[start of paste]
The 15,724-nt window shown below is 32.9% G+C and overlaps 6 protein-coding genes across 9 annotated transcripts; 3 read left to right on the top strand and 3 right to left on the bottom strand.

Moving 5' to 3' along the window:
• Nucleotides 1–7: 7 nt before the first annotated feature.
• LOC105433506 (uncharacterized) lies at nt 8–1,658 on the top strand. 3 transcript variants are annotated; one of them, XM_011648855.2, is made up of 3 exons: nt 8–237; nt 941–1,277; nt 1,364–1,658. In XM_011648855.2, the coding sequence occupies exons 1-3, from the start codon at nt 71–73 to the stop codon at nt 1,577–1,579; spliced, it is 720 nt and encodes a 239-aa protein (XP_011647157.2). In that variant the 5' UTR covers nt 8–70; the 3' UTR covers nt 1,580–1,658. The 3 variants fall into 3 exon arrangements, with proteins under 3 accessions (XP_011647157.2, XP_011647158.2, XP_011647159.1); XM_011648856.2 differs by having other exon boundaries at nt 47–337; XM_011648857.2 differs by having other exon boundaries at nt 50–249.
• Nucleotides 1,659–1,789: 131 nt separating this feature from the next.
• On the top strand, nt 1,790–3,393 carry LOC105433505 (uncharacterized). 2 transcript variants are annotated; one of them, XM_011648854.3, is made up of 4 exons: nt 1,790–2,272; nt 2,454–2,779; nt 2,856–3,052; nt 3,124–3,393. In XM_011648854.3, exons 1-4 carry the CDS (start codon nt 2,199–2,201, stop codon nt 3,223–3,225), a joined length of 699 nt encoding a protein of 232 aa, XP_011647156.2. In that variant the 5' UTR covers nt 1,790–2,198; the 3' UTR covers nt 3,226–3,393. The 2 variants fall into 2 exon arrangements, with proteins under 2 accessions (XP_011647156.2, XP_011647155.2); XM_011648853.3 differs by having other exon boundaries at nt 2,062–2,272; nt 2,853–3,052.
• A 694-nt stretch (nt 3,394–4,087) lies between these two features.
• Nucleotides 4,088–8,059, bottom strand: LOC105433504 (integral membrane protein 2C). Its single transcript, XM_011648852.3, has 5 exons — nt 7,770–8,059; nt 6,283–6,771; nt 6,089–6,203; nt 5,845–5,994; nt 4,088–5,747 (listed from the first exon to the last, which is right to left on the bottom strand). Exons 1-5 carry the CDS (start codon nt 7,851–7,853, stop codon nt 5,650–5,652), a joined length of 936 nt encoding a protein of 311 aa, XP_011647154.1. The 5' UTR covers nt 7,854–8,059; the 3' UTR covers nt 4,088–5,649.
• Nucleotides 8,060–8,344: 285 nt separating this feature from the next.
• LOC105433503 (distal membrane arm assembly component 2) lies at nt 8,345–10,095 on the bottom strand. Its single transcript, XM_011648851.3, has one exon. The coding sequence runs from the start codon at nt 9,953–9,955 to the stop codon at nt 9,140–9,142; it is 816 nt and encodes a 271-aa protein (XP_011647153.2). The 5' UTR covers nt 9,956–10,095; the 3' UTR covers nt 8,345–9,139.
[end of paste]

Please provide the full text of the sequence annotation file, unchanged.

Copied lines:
The 15,724-nt window shown below is 32.9% G+C and overlaps 6 protein-coding genes across 9 annotated transcripts; 3 read left to right on the top strand and 3 right to left on the bottom strand.

Moving 5' to 3' along the window:
• Nucleotides 1–7: 7 nt before the first annotated feature.
• LOC105433506 (uncharacterized) lies at nt 8–1,658 on the top strand. 3 transcript variants are annotated; one of them, XM_011648855.2, is made up of 3 exons: nt 8–237; nt 941–1,277; nt 1,364–1,658. In XM_011648855.2, the coding sequence occupies exons 1-3, from the start codon at nt 71–73 to the stop codon at nt 1,577–1,579; spliced, it is 720 nt and encodes a 239-aa protein (XP_011647157.2). In that variant the 5' UTR covers nt 8–70; the 3' UTR covers nt 1,580–1,658. The 3 variants fall into 3 exon arrangements, with proteins under 3 accessions (XP_011647157.2, XP_011647158.2, XP_011647159.1); XM_011648856.2 differs by having other exon boundaries at nt 47–337; XM_011648857.2 differs by having other exon boundaries at nt 50–249.
• Nucleotides 1,659–1,789: 131 nt separating this feature from the next.
• On the top strand, nt 1,790–3,393 carry LOC105433505 (uncharacterized). 2 transcript variants are annotated; one of them, XM_011648854.3, is made up of 4 exons: nt 1,790–2,272; nt 2,454–2,779; nt 2,856–3,052; nt 3,124–3,393. In XM_011648854.3, exons 1-4 carry the CDS (start codon nt 2,199–2,201, stop codon nt 3,223–3,225), a joined length of 699 nt encoding a protein of 232 aa, XP_011647156.2. In that variant the 5' UTR covers nt 1,790–2,198; the 3' UTR covers nt 3,226–3,393. The 2 variants fall into 2 exon arrangements, with proteins under 2 accessions (XP_011647156.2, XP_011647155.2); XM_011648853.3 differs by having other exon boundaries at nt 2,062–2,272; nt 2,853–3,052.
• A 694-nt stretch (nt 3,394–4,087) lies between these two features.
• Nucleotides 4,088–8,059, bottom strand: LOC105433504 (integral membrane protein 2C). Its single transcript, XM_011648852.3, has 5 exons — nt 7,770–8,059; nt 6,283–6,771; nt 6,089–6,203; nt 5,845–5,994; nt 4,088–5,747 (listed from the first exon to the last, which is right to left on the bottom strand). Exons 1-5 carry the CDS (start codon nt 7,851–7,853, stop codon nt 5,650–5,652), a joined length of 936 nt encoding a protein of 311 aa, XP_011647154.1. The 5' UTR covers nt 7,854–8,059; the 3' UTR covers nt 4,088–5,649.
• Nucleotides 8,060–8,344: 285 nt separating this feature from the next.
• LOC105433503 (distal membrane arm assembly component 2) lies at nt 8,345–10,095 on the bottom strand. Its single transcript, XM_011648851.3, has one exon. The coding sequence runs from the start codon at nt 9,953–9,955 to the stop codon at nt 9,140–9,142; it is 816 nt and encodes a 271-aa protein (XP_011647153.2). The 5' UTR covers nt 9,956–10,095; the 3' UTR covers nt 8,345–9,139.